If we went off statistics, this would be Alex Matthews’ spot, without a doubt. The Red Roses 8 has been flawless and is all too often unsung. I’m here for what a player adds to their team though and for all Matthews’ brilliance she is one of many great back rows in that team. Evie Gallagher on the other hand has been instrumental in the reshaping of Scotland’s back row from a purely defensive unit into one that can be relied on to support offence too.

CAPE TOWN, SOUTH AFRICA – OCTOBER 27: Evie Gallagher of Scotland celebrate during the WXV 2 match between Scotland and Japan at Athlone Stadium on October 27, 2023 in Cape Town, South Africa. (Photo by Ashley Vlotman/Gallo Images)

  1. Natasha ‘Mo’ Hunt

The rehabilitation of Mo Hunt has been one of the Red Roses most engaging storylines. Unceremoniously dumped by England in the lead up to the last World Cup, her omission seemed a glaring mistake when, in the final, the Roses needed someone who could change the flow of the game. Now, she’s undroppable, a wonderful player who just gets better with age. It was great to see Pauline Bourdon-Sansus come out of the shadow of her partner, and formerly the player she competed against for the 9 shirt, to play some of her best rugby in years too.

LONDON, ENGLAND – APRIL 20: Natasha Hunt of England breaks with the ball during the Guinness Women’s Six Nations 2024 match between England and Ireland at Twickenham Stadium on April 20, 2024 in London, England. (Photo by Mike Hewitt/Getty Images)

  1. Dannah O’Brien

It’s amazing what a good fly-half can do for a team, and in O’Brien Ireland have found what they have been sorely missing for years, a player who can kick points, can direct play and can grab a game by the scruff of the neck when necessary too. Similarly Helen Nelson hitting the form of her life has been key to Scotland’s improved play, while Holly Aitchison seems to have locked down the 10 shirt for England with her run and gun approach to the role.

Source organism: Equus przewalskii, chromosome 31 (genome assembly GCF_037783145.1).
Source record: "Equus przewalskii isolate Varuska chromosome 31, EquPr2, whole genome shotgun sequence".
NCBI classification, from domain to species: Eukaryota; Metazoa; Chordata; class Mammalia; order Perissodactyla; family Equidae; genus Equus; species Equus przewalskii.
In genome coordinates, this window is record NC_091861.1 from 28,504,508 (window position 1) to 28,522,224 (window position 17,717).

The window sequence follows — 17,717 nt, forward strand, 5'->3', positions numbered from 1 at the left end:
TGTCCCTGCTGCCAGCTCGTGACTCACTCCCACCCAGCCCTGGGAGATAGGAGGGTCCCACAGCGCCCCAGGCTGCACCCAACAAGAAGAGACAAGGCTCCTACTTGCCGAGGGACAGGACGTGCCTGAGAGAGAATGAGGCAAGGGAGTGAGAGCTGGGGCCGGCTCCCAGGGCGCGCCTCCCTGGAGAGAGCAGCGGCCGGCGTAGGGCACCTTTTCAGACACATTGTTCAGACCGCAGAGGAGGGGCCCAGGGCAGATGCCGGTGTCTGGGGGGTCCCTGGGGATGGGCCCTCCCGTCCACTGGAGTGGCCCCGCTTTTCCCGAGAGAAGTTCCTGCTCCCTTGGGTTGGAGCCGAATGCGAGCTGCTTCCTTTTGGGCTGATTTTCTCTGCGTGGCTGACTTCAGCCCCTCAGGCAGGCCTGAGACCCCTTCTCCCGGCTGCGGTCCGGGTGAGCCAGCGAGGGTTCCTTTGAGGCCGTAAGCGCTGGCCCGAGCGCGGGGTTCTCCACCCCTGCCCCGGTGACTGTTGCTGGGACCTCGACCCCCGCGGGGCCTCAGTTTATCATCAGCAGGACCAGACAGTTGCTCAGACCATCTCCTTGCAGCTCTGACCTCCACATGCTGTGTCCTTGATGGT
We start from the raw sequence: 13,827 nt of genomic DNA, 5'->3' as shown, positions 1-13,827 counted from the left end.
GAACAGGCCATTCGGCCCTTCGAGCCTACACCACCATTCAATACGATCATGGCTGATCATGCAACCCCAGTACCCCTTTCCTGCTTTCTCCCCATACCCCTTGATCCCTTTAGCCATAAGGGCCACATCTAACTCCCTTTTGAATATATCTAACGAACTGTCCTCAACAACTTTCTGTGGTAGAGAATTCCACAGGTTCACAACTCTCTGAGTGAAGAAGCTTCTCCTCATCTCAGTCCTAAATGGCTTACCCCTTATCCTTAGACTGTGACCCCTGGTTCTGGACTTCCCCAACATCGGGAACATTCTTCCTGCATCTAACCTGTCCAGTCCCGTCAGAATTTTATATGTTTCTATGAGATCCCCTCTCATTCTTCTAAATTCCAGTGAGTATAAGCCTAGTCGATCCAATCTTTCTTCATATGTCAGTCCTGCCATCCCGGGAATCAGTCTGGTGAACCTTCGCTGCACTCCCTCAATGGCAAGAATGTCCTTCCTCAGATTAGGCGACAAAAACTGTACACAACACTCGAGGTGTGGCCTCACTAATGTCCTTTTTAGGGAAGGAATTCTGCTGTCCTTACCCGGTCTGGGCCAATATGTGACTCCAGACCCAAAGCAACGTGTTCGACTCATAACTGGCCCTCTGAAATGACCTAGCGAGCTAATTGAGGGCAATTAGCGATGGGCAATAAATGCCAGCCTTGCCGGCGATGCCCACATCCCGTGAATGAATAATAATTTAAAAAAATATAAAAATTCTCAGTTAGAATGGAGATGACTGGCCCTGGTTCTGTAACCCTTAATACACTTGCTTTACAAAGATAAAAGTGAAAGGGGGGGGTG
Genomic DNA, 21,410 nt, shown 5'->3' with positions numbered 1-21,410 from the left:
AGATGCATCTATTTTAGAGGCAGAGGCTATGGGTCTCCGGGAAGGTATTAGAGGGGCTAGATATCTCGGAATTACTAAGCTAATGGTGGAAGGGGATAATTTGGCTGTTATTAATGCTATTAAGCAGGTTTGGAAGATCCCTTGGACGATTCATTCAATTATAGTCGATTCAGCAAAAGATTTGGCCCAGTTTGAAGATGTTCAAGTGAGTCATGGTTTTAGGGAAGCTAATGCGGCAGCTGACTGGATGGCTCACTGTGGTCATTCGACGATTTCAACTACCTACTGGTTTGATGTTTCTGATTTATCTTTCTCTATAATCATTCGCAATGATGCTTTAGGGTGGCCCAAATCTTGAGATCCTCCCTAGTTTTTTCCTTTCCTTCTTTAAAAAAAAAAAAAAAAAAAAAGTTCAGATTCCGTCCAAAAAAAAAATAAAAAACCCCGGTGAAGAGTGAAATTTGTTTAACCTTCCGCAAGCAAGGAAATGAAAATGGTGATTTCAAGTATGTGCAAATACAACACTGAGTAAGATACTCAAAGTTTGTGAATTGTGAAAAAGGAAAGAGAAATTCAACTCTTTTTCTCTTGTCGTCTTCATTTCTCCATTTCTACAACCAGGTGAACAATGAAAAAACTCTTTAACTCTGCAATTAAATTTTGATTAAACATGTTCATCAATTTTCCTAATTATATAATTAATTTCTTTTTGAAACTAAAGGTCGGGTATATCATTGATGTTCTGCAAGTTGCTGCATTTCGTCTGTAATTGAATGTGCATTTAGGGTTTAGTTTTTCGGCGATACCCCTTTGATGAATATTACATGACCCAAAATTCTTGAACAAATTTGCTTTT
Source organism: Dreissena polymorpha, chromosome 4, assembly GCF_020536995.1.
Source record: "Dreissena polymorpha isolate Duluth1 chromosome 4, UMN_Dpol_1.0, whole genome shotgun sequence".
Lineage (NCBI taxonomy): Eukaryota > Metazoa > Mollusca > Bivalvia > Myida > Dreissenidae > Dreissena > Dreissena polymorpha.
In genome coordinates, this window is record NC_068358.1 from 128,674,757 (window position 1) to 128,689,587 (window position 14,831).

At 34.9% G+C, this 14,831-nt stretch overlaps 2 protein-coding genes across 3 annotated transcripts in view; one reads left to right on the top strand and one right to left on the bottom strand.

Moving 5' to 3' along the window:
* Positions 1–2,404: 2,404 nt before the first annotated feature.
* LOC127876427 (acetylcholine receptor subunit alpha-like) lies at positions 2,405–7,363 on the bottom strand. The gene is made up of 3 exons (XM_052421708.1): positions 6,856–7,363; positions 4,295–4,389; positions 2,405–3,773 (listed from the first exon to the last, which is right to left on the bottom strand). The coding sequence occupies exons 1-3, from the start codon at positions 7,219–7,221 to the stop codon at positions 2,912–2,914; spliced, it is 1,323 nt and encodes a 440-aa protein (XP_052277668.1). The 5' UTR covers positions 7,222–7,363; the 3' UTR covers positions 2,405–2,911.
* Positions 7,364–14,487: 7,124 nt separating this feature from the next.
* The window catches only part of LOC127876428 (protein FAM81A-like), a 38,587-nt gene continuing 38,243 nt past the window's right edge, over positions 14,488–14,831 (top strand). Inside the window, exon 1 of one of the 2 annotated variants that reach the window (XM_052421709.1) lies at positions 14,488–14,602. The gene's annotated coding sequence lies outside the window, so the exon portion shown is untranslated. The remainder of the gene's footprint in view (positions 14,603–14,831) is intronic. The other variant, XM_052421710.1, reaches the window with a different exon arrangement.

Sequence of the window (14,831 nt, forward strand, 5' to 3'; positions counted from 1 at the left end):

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LONDON, ENGLAND – APRIL 20: Dannah O’Brien of Ireland successfully kicks a penalty conversion during the Guinness Women’s Six Nations 2024 match between England and Ireland at Twickenham Stadium on April 20, 2024 in London, England. (Photo by Alex Broadway/Getty Images)

  1. Alyssa D’Inca

As a rugby fan, there are few things more exciting than a winger dancing between defenders before scoring and nobody danced better than D’Inca in this tournament. If she got the ball then there was a good chance she’d score a highlight real try. Her tournament was so good that as it wore on she moved off of the wing and into the centre so Italy could get her on the ball more often. France’s Marine Menager was similarly dangerous whenever she was deployed.

Italy’s left wing Alyssa D’Inca (L) runs with a ball during the Six Nations international women’s rugby union match between France and Italy at the Jean Bouin Stadium in Paris, on April 14, 2024. (Photo by FRANCK FIFE / AFP) (Photo by FRANCK FIFE/AFP via Getty Images)